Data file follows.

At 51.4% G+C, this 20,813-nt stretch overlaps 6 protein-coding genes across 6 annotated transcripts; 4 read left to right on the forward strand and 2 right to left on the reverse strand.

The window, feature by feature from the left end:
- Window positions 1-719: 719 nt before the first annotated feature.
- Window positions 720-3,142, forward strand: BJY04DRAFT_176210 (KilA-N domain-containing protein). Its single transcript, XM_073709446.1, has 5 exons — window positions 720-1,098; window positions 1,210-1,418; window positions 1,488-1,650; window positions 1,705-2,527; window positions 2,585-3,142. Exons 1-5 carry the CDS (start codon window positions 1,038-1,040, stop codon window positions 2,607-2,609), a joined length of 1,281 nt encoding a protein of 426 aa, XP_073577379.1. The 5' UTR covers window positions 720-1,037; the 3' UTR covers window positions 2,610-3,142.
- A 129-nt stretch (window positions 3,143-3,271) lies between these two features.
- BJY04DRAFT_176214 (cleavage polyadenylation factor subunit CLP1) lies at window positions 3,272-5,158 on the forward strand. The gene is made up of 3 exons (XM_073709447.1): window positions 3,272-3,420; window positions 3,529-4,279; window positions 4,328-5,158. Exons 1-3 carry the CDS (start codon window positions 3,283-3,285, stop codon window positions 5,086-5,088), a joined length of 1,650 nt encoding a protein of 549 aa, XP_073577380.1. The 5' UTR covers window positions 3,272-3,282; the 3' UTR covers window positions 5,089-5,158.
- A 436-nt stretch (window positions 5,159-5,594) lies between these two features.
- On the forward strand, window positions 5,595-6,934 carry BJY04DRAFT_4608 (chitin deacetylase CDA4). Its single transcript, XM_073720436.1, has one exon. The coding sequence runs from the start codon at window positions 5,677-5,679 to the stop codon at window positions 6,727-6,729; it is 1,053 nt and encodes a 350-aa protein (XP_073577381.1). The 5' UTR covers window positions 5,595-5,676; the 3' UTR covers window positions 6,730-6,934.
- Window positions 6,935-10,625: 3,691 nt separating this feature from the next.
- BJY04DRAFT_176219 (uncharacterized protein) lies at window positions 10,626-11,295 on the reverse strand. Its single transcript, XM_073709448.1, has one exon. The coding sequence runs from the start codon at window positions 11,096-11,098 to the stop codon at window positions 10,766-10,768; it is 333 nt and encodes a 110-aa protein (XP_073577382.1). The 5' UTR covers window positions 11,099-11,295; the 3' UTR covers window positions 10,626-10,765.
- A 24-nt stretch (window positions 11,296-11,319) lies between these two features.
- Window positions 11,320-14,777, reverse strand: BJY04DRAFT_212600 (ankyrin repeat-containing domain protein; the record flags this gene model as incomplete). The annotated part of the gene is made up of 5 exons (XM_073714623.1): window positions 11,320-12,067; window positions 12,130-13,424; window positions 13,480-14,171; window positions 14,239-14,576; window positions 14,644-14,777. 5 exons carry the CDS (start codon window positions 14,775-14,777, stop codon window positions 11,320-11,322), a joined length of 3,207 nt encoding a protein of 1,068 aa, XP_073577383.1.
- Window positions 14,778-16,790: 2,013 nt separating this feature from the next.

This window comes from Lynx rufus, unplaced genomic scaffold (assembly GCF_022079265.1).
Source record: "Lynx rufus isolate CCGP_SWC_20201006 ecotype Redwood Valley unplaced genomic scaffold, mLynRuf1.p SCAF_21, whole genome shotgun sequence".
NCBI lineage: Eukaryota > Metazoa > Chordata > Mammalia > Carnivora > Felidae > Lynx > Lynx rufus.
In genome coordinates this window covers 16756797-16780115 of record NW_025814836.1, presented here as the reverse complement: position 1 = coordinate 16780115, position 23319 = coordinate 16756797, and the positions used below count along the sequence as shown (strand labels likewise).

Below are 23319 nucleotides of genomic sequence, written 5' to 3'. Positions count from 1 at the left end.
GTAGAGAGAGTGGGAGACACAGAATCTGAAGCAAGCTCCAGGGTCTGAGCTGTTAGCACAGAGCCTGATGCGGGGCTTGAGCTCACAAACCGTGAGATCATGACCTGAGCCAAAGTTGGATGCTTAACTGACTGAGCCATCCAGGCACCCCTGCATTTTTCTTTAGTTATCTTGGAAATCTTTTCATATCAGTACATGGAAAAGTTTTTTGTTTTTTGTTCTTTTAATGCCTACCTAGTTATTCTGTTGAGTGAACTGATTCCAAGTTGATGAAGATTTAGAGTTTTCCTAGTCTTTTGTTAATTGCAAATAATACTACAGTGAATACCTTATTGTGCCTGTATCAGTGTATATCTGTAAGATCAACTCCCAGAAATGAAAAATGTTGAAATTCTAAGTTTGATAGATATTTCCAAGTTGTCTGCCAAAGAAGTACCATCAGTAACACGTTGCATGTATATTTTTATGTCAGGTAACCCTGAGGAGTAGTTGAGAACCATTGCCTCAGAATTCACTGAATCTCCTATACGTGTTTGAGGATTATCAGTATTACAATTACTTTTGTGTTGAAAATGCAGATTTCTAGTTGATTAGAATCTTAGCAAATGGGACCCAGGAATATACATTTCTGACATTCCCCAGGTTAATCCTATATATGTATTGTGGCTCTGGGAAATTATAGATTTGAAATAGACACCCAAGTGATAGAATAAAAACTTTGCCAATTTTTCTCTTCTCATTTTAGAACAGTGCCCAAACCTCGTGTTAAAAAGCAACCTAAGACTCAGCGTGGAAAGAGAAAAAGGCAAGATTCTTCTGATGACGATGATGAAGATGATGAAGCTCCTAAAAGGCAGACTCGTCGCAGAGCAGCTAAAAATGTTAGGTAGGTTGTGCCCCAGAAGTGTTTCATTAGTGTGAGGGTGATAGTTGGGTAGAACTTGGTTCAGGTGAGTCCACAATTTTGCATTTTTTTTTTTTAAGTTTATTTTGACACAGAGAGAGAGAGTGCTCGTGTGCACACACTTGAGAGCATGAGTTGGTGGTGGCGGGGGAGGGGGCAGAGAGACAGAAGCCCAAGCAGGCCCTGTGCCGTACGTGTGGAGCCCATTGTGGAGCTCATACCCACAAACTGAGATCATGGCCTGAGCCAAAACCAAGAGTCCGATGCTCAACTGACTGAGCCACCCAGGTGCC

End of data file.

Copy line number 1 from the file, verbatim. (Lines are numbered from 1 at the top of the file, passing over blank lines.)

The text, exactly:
At 51.4% G+C, this 20,813-nt stretch overlaps 6 protein-coding genes across 6 annotated transcripts; 4 read left to right on the forward strand and 2 right to left on the reverse strand.